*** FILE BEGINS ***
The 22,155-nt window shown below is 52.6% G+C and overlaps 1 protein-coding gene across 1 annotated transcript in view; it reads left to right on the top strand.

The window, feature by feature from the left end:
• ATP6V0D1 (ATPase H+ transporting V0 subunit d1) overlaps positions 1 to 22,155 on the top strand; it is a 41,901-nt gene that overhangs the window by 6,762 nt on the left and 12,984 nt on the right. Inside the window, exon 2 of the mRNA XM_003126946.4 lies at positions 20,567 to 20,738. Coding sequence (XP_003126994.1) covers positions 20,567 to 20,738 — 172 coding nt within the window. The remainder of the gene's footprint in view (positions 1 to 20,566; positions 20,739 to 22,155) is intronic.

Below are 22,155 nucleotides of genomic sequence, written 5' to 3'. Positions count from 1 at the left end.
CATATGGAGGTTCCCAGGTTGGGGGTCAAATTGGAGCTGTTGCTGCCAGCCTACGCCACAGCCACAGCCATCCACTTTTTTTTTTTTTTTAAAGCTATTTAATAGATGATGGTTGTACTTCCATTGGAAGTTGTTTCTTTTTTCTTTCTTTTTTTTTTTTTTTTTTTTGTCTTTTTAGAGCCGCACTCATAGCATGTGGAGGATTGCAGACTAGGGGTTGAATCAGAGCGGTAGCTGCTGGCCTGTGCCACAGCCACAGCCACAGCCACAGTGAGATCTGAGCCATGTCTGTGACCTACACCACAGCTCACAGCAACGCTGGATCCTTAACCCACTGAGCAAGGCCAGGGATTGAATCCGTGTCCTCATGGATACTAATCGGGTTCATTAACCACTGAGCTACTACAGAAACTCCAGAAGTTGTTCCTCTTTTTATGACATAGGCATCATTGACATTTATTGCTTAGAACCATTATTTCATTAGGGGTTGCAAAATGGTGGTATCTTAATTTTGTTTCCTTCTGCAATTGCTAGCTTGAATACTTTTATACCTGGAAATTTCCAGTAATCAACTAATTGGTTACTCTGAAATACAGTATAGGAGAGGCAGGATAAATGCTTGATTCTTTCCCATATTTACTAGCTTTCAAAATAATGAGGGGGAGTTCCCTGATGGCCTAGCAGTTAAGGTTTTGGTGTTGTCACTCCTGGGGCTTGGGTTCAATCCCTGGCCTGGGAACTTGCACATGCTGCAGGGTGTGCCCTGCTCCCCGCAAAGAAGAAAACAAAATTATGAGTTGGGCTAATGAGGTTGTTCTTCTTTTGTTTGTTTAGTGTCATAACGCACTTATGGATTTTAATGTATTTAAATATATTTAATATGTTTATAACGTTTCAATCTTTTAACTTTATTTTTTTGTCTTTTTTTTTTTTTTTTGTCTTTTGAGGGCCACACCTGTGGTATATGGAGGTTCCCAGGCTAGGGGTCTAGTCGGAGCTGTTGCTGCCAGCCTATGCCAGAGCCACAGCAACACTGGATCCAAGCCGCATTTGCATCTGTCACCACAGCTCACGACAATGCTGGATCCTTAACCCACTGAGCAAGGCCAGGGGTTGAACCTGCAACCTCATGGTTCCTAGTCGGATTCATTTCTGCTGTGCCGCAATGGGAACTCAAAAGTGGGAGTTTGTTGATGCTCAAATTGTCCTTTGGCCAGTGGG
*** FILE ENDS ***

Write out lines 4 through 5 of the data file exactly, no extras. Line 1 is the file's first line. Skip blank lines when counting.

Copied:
Below are 22,155 nucleotides of genomic sequence, written 5' to 3'. Positions count from 1 at the left end.
CATATGGAGGTTCCCAGGTTGGGGGTCAAATTGGAGCTGTTGCTGCCAGCCTACGCCACAGCCACAGCCATCCACTTTTTTTTTTTTTTTAAAGCTATTTAATAGATGATGGTTGTACTTCCATTGGAAGTTGTTTCTTTTTTCTTTCTTTTTTTTTTTTTTTTTTTTGTCTTTTTAGAGCCGCACTCATAGCATGTGGAGGATTGCAGACTAGGGGTTGAATCAGAGCGGTAGCTGCTGGCCTGTGCCACAGCCACAGCCACAGCCACAGTGAGATCTGAGCCATGTCTGTGACCTACACCACAGCTCACAGCAACGCTGGATCCTTAACCCACTGAGCAAGGCCAGGGATTGAATCCGTGTCCTCATGGATACTAATCGGGTTCATTAACCACTGAGCTACTACAGAAACTCCAGAAGTTGTTCCTCTTTTTATGACATAGGCATCATTGACATTTATTGCTTAGAACCATTATTTCATTAGGGGTTGCAAAATGGTGGTATCTTAATTTTGTTTCCTTCTGCAATTGCTAGCTTGAATACTTTTATACCTGGAAATTTCCAGTAATCAACTAATTGGTTACTCTGAAATACAGTATAGGAGAGGCAGGATAAATGCTTGATTCTTTCCCATATTTACTAGCTTTCAAAATAATGAGGGGGAGTTCCCTGATGGCCTAGCAGTTAAGGTTTTGGTGTTGTCACTCCTGGGGCTTGGGTTCAATCCCTGGCCTGGGAACTTGCACATGCTGCAGGGTGTGCCCTGCTCCCCGCAAAGAAGAAAACAAAATTATGAGTTGGGCTAATGAGGTTGTTCTTCTTTTGTTTGTTTAGTGTCATAACGCACTTATGGATTTTAATGTATTTAAATATATTTAATATGTTTATAACGTTTCAATCTTTTAACTTTATTTTTTTGTCTTTTTTTTTTTTTTTTGTCTTTTGAGGGCCACACCTGTGGTATATGGAGGTTCCCAGGCTAGGGGTCTAGTCGGAGCTGTTGCTGCCAGCCTATGCCAGAGCCACAGCAACACTGGATCCAAGCCGCATTTGCATCTGTCACCACAGCTCACGACAATGCTGGATCCTTAACCCACTGAGCAAGGCCAGGGGTTGAACCTGCAACCTCATGGTTCCTAGTCGGATTCATTTCTGCTGTGCCGCAATGGGAACTCAAAAGTGGGAGTTTGTTGATGCTCAAATTGTCCTTTGGCCAGTGGG